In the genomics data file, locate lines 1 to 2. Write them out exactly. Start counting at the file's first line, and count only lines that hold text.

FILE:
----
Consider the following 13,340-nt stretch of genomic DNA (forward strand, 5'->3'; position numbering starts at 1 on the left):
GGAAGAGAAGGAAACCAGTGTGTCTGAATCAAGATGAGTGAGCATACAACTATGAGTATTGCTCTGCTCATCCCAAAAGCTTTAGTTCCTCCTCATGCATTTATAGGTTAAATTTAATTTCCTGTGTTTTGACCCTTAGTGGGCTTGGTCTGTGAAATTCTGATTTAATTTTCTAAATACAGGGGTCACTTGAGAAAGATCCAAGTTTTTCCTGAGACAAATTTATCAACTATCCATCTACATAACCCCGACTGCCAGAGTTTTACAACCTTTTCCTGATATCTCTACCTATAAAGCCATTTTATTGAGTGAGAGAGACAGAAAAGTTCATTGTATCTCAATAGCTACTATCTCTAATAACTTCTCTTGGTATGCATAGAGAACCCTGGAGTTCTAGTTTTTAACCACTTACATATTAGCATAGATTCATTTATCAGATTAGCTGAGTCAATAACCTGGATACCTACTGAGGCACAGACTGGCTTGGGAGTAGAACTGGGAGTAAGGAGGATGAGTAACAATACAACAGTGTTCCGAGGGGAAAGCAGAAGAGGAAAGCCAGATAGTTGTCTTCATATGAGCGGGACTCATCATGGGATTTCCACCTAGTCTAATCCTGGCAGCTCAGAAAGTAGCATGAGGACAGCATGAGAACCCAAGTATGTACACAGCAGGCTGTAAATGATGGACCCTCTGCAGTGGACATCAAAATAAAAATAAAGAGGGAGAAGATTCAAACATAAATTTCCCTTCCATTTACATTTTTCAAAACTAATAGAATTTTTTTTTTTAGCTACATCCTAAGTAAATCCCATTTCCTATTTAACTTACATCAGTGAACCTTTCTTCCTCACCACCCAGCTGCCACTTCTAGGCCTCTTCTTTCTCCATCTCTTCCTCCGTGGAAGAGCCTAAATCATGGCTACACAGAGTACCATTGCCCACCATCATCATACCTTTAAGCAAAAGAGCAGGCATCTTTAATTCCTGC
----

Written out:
Consider the following 13,340-nt stretch of genomic DNA (forward strand, 5'->3'; position numbering starts at 1 on the left):
GGAAGAGAAGGAAACCAGTGTGTCTGAATCAAGATGAGTGAGCATACAACTATGAGTATTGCTCTGCTCATCCCAAAAGCTTTAGTTCCTCCTCATGCATTTATAGGTTAAATTTAATTTCCTGTGTTTTGACCCTTAGTGGGCTTGGTCTGTGAAATTCTGATTTAATTTTCTAAATACAGGGGTCACTTGAGAAAGATCCAAGTTTTTCCTGAGACAAATTTATCAACTATCCATCTACATAACCCCGACTGCCAGAGTTTTACAACCTTTTCCTGATATCTCTACCTATAAAGCCATTTTATTGAGTGAGAGAGACAGAAAAGTTCATTGTATCTCAATAGCTACTATCTCTAATAACTTCTCTTGGTATGCATAGAGAACCCTGGAGTTCTAGTTTTTAACCACTTACATATTAGCATAGATTCATTTATCAGATTAGCTGAGTCAATAACCTGGATACCTACTGAGGCACAGACTGGCTTGGGAGTAGAACTGGGAGTAAGGAGGATGAGTAACAATACAACAGTGTTCCGAGGGGAAAGCAGAAGAGGAAAGCCAGATAGTTGTCTTCATATGAGCGGGACTCATCATGGGATTTCCACCTAGTCTAATCCTGGCAGCTCAGAAAGTAGCATGAGGACAGCATGAGAACCCAAGTATGTACACAGCAGGCTGTAAATGATGGACCCTCTGCAGTGGACATCAAAATAAAAATAAAGAGGGAGAAGATTCAAACATAAATTTCCCTTCCATTTACATTTTTCAAAACTAATAGAATTTTTTTTTTTAGCTACATCCTAAGTAAATCCCATTTCCTATTTAACTTACATCAGTGAACCTTTCTTCCTCACCACCCAGCTGCCACTTCTAGGCCTCTTCTTTCTCCATCTCTTCCTCCGTGGAAGAGCCTAAATCATGGCTACACAGAGTACCATTGCCCACCATCATCATACCTTTAAGCAAAAGAGCAGGCATCTTTAATTCCTGC